(Vintage, 2008); pbk: £7.99
The Road Home, by Rose Tremain, concerns a Russian man who travels to Britain to find work so he can send money back home to his mother and five year old daughter, Maya. Tremain successfully portrays a man down on his luck, hopeful and thoughtful yet also weak and tired. Sceptical as I was when first picked it up (Tremain is English), The Road Home manages to depict a believable journey of melancholy and hope, and also provide an insight into what British culture looks like from the outside looking in.
The journey begins as the protagonist sits on the coach, travelling to Britain, the land he considers lucky, a country that has never been subjected to occupation, which only had to fear loss in capitalism; he is going to this country to share in its luck. Lev is a forty-five year old man, a chain-smoker, a caring father and, a widower. Throughout his journey, the spirit of Rudi, his friend from back home, haunts his thoughts like an alter ego. Rudi is an extrovert, a daring and outrageous man who Lev believes would have been better suited to Britain. The comparisons he makes between himself and his friend provide another dimension to his miseries and speaks to a frustration in himself. It is something the reader can relate to and use to explain Lev’s difficulties in not being able to stand up for himself, for being a pushover, for having words on the tip of his tongue that he dares not speak. His hesitation is frustrating too: we know he is being used, that his status as an immigrant puts him below locals. We start seeing the ugly side of Britain, the oversized, celebrity obsessed, capitalist consumerist side; and if consumerism promises to solve problems, this may be only be true for those who have money. Lev is poverty stricken; his poor English leads to more difficulties with the public, an embarrassing reflection on our social attitudes. But as the book progresses, his life slowly starts to improve, his economic dilemmas ease and we see Lev’s life transform. He confidence increases and he starts to become more successful and also to search for bigger goals in his life.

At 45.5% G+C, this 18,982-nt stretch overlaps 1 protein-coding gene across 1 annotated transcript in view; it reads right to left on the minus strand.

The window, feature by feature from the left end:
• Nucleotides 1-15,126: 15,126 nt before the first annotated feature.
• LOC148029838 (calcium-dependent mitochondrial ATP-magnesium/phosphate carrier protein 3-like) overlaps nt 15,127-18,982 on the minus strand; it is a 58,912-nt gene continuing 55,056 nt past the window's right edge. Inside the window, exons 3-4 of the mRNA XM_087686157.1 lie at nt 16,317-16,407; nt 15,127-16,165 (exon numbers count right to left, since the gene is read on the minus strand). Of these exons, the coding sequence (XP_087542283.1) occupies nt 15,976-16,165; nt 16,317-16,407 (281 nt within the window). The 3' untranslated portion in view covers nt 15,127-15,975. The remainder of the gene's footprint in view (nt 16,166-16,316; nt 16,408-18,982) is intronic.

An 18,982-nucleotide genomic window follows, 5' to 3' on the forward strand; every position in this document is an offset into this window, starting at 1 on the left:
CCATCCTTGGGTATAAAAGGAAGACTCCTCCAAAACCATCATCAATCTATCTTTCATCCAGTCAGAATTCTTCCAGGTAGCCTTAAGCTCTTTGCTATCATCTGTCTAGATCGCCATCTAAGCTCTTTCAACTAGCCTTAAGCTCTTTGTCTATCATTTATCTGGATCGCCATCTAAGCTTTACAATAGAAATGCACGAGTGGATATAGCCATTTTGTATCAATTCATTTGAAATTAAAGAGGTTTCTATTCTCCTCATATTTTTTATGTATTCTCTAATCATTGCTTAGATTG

While the novel is perhaps quite different from her other historical novels, Tremain’s aims are equally ambitious and she immerses herself into the life of an immigrant in modern day Britain. She does well to weave together social attitudes towards immigrants with the dreams of Lev, who is himself an engaging figure. Lev is almost philosophical in his daydreaming; often subtly questioning the social discourses he comes across in his journeys. Tremain’s novel is certainly interesting, managing to turn around the stigma attached to many immigrants who come to the UK looking for a better life.The Road Home is an inspiring story, showing that will and motivation can afford a person with little the means to break free of limitations of his background and aspire towards greater things. In this respect, the book was pleasant to read. Although not for everyone, Tremain’s sensibility and humanity are convincing.